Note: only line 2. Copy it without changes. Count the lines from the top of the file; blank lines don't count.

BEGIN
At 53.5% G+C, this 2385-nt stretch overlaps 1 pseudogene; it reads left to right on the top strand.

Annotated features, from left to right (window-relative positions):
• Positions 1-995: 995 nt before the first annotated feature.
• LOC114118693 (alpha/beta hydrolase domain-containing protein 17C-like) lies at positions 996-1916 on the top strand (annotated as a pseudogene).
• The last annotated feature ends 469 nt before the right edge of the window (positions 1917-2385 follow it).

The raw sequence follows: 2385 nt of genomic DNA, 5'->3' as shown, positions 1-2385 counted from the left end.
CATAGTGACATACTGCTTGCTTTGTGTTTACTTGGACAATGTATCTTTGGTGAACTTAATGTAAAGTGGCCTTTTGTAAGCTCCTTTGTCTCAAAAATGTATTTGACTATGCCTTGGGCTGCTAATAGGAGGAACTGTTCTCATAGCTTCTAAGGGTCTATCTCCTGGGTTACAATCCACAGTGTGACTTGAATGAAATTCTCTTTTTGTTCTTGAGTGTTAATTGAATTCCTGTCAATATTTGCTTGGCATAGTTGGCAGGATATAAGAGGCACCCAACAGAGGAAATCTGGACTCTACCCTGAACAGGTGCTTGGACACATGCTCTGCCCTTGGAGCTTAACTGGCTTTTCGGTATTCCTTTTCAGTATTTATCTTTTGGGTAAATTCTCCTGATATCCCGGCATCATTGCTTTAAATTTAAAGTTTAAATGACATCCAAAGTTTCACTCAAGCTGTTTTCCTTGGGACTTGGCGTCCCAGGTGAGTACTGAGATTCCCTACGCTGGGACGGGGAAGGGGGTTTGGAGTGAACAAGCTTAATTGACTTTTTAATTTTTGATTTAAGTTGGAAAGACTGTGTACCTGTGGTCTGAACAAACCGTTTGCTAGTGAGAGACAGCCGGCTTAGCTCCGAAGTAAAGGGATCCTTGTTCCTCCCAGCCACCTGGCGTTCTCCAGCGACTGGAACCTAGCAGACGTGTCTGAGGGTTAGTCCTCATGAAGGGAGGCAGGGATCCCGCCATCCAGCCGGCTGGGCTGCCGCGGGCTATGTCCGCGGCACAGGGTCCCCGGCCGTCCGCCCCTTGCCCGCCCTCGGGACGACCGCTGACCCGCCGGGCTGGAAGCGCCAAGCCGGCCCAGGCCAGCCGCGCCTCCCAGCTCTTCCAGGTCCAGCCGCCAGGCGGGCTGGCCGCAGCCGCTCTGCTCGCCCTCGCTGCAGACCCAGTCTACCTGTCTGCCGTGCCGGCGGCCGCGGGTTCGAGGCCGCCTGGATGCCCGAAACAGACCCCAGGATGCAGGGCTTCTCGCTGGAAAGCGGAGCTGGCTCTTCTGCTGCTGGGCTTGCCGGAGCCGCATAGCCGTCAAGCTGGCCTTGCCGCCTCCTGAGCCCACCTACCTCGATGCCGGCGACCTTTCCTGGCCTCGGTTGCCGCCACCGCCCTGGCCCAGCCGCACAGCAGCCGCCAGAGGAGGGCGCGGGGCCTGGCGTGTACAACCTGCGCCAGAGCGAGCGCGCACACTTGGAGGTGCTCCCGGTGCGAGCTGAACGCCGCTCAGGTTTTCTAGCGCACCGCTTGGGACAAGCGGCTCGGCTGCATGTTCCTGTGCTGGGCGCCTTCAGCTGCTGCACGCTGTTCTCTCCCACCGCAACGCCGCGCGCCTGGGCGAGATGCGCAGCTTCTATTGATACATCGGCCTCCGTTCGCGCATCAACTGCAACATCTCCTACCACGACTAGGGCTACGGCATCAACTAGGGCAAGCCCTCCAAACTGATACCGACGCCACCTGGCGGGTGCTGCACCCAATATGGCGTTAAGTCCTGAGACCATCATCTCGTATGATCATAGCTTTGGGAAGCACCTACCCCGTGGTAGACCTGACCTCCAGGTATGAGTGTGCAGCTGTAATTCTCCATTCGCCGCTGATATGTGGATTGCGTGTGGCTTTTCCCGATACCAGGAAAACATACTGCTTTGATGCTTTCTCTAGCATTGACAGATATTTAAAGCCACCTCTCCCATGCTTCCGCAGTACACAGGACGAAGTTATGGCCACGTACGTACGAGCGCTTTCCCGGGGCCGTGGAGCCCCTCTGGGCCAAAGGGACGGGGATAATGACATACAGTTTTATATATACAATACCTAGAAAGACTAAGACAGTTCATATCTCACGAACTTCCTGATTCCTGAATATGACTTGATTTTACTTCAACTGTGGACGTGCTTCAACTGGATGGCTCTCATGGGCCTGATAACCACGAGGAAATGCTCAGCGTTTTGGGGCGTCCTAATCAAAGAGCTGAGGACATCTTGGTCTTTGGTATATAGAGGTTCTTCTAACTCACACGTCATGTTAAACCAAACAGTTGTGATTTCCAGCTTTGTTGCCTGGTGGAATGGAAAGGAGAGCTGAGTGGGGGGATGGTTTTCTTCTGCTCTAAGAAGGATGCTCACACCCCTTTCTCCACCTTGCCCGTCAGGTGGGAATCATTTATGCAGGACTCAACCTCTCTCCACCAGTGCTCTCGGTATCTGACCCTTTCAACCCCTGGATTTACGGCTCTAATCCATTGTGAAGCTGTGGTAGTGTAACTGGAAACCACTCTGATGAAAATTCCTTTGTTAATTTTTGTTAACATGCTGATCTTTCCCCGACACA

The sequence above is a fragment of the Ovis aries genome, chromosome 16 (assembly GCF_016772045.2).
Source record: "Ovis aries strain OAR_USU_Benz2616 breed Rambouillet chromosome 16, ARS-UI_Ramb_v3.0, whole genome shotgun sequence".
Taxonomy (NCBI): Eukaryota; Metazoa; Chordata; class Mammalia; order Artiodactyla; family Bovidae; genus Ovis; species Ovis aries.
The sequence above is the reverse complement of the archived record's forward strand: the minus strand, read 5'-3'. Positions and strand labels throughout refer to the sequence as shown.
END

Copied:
Annotated features, from left to right (window-relative positions):